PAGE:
Buy-One-Give-One: Not Always As Generous As It Sounds

micah ogle/CC BY 2.0

The following guest post was written by Chad Hamre, founder and CEO of Ethical Ocean.

There was a time when ‘BOGO’ was all about what you get – a free pair of shoes, cup of coffee, a shirt. These days, the acronym loved by marketers has been transformed to be more about what you give.

TOMS Shoes popularized the model in which for every pair of shoes purchased, a second pair is donated to a child in need. Scores of other consumer brands have followed suit, making it easy to donate blankets, flashlights, soccer balls, and rain boots when you shop.

It’s hard not to feel great when you buy BOGO making someone’s life better in some way. Or is it?

A dispute rages on about whether BOGO brands are actually doing good. Last week I published a story about how TOMS Shoes does more harm than good by distorting the market for locally-produced shoes in communities where they donate. Besides, shoes are simply a Band-Aid solution – once they ware out, those kids face the same health risks as before.

But, I’m not ready to dismiss BOGO all together. There are in fact some instances in which the buy-one-give-one model can do good. Here are three questions you can use to evaluate a brand’s social impact.

  1. Is a local market already established? When a local market exists for a product like shoes or soccer balls, freebies undercut local prices, hurting local manufacturers and retailers who earn a living from those products.
  2. How deep is the production chain of the BOGO company?Socially-minded companies can increase their impact by moving all or part of their supply-chain to the communities they intend to benefit. Sourcing materials and manufacturing can go a long way to creating jobs and transferable skills.
  3. Is the product solving a root-cause problem? Often freebies provide temporary relief but do little to address the root-cause of the problem they intend to solve. In Zambia I saw countless mosquito nets given out to help fight malaria, but I also saw many of those nets used for fishing rather than warding off mosquitoes.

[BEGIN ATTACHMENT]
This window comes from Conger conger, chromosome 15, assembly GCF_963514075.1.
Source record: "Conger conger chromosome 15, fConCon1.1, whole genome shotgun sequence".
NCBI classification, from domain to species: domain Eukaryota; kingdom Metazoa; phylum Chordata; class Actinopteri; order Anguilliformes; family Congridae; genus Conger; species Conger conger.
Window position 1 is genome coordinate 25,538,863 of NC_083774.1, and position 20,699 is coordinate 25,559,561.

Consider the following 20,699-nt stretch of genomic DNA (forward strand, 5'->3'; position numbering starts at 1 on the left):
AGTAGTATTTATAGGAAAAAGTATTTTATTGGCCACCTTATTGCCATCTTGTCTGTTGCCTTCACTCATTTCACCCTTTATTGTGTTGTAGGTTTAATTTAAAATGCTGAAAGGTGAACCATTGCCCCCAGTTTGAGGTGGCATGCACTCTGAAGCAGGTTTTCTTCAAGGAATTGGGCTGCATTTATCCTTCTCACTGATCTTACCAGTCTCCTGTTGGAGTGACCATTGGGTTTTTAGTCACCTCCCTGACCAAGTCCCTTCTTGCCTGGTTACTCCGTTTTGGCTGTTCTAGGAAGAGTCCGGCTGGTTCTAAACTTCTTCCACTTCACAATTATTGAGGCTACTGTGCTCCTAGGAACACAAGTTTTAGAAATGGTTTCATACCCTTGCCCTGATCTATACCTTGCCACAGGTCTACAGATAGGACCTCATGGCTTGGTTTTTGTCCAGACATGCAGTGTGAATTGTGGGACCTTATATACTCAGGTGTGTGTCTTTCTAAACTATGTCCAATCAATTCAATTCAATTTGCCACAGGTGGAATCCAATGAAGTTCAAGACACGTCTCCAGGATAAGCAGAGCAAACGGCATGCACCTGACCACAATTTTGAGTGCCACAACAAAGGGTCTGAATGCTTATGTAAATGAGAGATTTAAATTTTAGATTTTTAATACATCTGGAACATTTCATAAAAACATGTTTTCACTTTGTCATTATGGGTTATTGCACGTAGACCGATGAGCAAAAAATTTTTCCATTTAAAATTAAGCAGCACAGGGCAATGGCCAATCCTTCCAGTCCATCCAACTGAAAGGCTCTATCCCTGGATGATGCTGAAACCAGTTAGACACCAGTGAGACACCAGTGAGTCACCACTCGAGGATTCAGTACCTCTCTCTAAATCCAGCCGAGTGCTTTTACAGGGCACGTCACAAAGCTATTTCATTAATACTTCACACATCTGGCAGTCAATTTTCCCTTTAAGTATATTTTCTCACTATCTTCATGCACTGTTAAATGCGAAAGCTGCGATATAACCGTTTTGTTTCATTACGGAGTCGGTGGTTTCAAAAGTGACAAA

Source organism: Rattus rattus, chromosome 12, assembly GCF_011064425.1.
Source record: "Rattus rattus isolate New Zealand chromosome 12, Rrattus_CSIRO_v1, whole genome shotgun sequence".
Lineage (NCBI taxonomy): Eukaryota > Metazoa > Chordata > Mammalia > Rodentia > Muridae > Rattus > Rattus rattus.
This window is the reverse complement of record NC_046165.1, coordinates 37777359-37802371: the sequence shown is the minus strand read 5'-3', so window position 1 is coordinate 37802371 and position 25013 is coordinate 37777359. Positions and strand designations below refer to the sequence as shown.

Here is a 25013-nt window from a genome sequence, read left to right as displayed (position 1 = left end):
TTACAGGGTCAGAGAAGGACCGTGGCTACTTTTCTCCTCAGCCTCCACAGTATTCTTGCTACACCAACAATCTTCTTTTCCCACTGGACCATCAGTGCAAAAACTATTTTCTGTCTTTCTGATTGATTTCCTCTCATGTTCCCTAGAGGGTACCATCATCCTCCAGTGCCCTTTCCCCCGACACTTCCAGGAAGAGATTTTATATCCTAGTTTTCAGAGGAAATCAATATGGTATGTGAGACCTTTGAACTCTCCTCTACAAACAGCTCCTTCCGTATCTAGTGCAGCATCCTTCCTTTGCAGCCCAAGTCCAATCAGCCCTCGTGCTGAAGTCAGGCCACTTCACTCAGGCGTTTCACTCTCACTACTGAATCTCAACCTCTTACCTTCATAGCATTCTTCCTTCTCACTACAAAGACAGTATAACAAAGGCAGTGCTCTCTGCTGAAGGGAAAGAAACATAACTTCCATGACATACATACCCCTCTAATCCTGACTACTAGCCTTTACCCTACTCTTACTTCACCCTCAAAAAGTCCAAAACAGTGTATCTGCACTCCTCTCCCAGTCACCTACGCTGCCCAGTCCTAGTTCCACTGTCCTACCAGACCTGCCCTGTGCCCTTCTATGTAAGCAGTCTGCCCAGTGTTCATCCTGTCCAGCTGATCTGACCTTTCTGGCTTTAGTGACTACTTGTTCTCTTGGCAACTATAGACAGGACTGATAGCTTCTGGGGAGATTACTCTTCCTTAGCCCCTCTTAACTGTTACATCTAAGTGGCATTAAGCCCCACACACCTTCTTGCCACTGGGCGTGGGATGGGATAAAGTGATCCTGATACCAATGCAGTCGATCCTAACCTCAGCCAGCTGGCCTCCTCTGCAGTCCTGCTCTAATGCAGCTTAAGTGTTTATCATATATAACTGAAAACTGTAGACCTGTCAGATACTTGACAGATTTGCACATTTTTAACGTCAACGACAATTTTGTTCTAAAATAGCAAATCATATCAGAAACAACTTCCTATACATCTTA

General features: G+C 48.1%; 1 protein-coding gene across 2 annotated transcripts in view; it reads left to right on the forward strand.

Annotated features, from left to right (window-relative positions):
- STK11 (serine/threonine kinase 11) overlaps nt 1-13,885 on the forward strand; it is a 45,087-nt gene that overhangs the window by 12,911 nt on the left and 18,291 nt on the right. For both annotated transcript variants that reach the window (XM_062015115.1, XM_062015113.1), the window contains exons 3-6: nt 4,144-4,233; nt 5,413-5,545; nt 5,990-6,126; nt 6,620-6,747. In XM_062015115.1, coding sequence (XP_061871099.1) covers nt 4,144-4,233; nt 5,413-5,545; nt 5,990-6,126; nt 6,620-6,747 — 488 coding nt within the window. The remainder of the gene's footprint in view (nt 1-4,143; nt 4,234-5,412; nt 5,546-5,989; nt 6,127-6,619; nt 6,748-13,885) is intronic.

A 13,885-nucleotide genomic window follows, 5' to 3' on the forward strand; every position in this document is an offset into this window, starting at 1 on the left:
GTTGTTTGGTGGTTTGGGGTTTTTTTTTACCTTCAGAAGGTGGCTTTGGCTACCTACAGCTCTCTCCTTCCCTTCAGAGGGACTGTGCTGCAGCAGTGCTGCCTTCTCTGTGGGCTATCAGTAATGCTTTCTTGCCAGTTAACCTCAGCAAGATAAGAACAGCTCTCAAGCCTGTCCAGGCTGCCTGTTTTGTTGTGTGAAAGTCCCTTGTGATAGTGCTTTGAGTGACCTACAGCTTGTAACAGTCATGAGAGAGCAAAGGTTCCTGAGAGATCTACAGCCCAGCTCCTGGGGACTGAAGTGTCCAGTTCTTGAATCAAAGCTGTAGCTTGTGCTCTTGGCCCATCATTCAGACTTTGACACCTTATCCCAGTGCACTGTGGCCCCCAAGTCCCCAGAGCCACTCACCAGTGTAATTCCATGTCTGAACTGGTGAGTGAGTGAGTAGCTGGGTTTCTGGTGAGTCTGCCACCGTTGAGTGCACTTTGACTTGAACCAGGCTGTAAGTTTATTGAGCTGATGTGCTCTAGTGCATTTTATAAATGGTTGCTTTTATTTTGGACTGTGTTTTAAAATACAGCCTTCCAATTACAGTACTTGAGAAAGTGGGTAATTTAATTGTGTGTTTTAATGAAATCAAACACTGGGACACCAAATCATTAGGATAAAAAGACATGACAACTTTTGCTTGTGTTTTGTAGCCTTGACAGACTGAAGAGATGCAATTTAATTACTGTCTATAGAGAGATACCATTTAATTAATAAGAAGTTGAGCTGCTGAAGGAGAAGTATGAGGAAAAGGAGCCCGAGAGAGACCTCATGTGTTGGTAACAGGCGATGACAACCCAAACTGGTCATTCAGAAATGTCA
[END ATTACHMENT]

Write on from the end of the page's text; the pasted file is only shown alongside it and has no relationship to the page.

When I ask these questions of the most popular BOGO brands, most fail to produce social impact. An exception however can be found in the BOGO brands that are newly disrupting the eyewear industry. Eyewear company Warby Parker grew at 500% last year through their BOGO program and TOMS recently expanded their line to include sunglasses.

When it comes to social impact, TOMS does a much better job with glasses than they do with shoes. For every pair of glasses TOMS sells, they give “site” not “glasses” to someone in need. They partner with local non-profits to provide complete eye care, including eye exams, medical treatment, surgery, and prescription glasses if needed. Eyewear markets are hard to come by in rural areas of developing countries, creating a unique opportunity for TOMS to help equip kids with vision problems so they can succeed in school.

While this example shows there is promise in the BOGO model, we cannot romanticize BOGO for being more than it is. Free stuff will only do so much. As consumers we have a responsibility to look beyond feel-good marketing and understand the real implications of what we give – often it might not be worth feeling good about.

Chad Hamre is the founder and CEO of Ethical Ocean, an online store for eco-friendly and fairly made products. Chad has spent a decade working in international development based both in Zambia and the Philippines with Engineers Without Borders.

Tags: Corporate Responsibility | Green Fashion | Poverty

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